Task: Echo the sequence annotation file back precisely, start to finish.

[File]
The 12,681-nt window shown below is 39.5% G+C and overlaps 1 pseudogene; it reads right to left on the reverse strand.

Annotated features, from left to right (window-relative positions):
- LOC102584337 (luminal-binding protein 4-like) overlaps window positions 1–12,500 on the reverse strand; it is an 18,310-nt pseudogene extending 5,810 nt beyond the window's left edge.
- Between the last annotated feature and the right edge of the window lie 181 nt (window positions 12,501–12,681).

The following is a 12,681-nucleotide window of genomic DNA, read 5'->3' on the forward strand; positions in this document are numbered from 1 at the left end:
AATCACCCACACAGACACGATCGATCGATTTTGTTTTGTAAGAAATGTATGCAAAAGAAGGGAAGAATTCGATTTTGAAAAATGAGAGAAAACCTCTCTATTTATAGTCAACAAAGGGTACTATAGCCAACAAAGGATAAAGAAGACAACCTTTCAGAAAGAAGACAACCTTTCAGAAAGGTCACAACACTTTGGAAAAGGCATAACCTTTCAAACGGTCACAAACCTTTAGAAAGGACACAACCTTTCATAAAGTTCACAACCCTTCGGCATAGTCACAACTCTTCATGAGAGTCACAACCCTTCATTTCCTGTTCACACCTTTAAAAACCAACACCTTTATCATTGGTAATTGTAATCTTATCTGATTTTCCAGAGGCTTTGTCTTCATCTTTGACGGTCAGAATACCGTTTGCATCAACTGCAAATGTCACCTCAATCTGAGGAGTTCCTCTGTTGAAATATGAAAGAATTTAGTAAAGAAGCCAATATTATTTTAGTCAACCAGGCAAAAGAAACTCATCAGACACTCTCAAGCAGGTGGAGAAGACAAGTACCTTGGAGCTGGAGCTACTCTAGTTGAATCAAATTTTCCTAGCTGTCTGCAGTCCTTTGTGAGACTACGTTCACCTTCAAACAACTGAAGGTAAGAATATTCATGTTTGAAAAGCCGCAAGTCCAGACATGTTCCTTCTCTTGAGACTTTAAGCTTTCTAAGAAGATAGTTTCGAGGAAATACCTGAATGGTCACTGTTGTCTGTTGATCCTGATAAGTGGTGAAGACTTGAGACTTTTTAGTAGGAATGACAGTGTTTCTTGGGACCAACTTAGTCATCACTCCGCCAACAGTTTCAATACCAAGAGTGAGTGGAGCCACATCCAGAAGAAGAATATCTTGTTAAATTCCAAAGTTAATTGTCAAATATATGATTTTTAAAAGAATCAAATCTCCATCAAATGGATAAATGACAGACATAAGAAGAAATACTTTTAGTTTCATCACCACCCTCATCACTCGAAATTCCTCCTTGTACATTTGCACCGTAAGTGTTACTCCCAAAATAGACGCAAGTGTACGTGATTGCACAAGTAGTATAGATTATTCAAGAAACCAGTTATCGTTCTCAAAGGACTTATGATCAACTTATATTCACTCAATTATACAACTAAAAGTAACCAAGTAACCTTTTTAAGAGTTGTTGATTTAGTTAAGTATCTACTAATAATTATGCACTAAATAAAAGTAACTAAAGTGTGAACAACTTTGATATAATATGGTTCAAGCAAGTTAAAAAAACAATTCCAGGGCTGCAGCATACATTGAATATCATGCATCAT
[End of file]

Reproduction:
The 12,681-nt window shown below is 39.5% G+C and overlaps 1 pseudogene; it reads right to left on the reverse strand.

Annotated features, from left to right (window-relative positions):
- LOC102584337 (luminal-binding protein 4-like) overlaps window positions 1–12,500 on the reverse strand; it is an 18,310-nt pseudogene extending 5,810 nt beyond the window's left edge.
- Between the last annotated feature and the right edge of the window lie 181 nt (window positions 12,501–12,681).

The following is a 12,681-nucleotide window of genomic DNA, read 5'->3' on the forward strand; positions in this document are numbered from 1 at the left end:
AATCACCCACACAGACACGATCGATCGATTTTGTTTTGTAAGAAATGTATGCAAAAGAAGGGAAGAATTCGATTTTGAAAAATGAGAGAAAACCTCTCTATTTATAGTCAACAAAGGGTACTATAGCCAACAAAGGATAAAGAAGACAACCTTTCAGAAAGAAGACAACCTTTCAGAAAGGTCACAACACTTTGGAAAAGGCATAACCTTTCAAACGGTCACAAACCTTTAGAAAGGACACAACCTTTCATAAAGTTCACAACCCTTCGGCATAGTCACAACTCTTCATGAGAGTCACAACCCTTCATTTCCTGTTCACACCTTTAAAAACCAACACCTTTATCATTGGTAATTGTAATCTTATCTGATTTTCCAGAGGCTTTGTCTTCATCTTTGACGGTCAGAATACCGTTTGCATCAACTGCAAATGTCACCTCAATCTGAGGAGTTCCTCTGTTGAAATATGAAAGAATTTAGTAAAGAAGCCAATATTATTTTAGTCAACCAGGCAAAAGAAACTCATCAGACACTCTCAAGCAGGTGGAGAAGACAAGTACCTTGGAGCTGGAGCTACTCTAGTTGAATCAAATTTTCCTAGCTGTCTGCAGTCCTTTGTGAGACTACGTTCACCTTCAAACAACTGAAGGTAAGAATATTCATGTTTGAAAAGCCGCAAGTCCAGACATGTTCCTTCTCTTGAGACTTTAAGCTTTCTAAGAAGATAGTTTCGAGGAAATACCTGAATGGTCACTGTTGTCTGTTGATCCTGATAAGTGGTGAAGACTTGAGACTTTTTAGTAGGAATGACAGTGTTTCTTGGGACCAACTTAGTCATCACTCCGCCAACAGTTTCAATACCAAGAGTGAGTGGAGCCACATCCAGAAGAAGAATATCTTGTTAAATTCCAAAGTTAATTGTCAAATATATGATTTTTAAAAGAATCAAATCTCCATCAAATGGATAAATGACAGACATAAGAAGAAATACTTTTAGTTTCATCACCACCCTCATCACTCGAAATTCCTCCTTGTACATTTGCACCGTAAGTGTTACTCCCAAAATAGACGCAAGTGTACGTGATTGCACAAGTAGTATAGATTATTCAAGAAACCAGTTATCGTTCTCAAAGGACTTATGATCAACTTATATTCACTCAATTATACAACTAAAAGTAACCAAGTAACCTTTTTAAGAGTTGTTGATTTAGTTAAGTATCTACTAATAATTATGCACTAAATAAAAGTAACTAAAGTGTGAACAACTTTGATATAATATGGTTCAAGCAAGTTAAAAAAACAATTCCAGGGCTGCAGCATACATTGAATATCATGCATCAT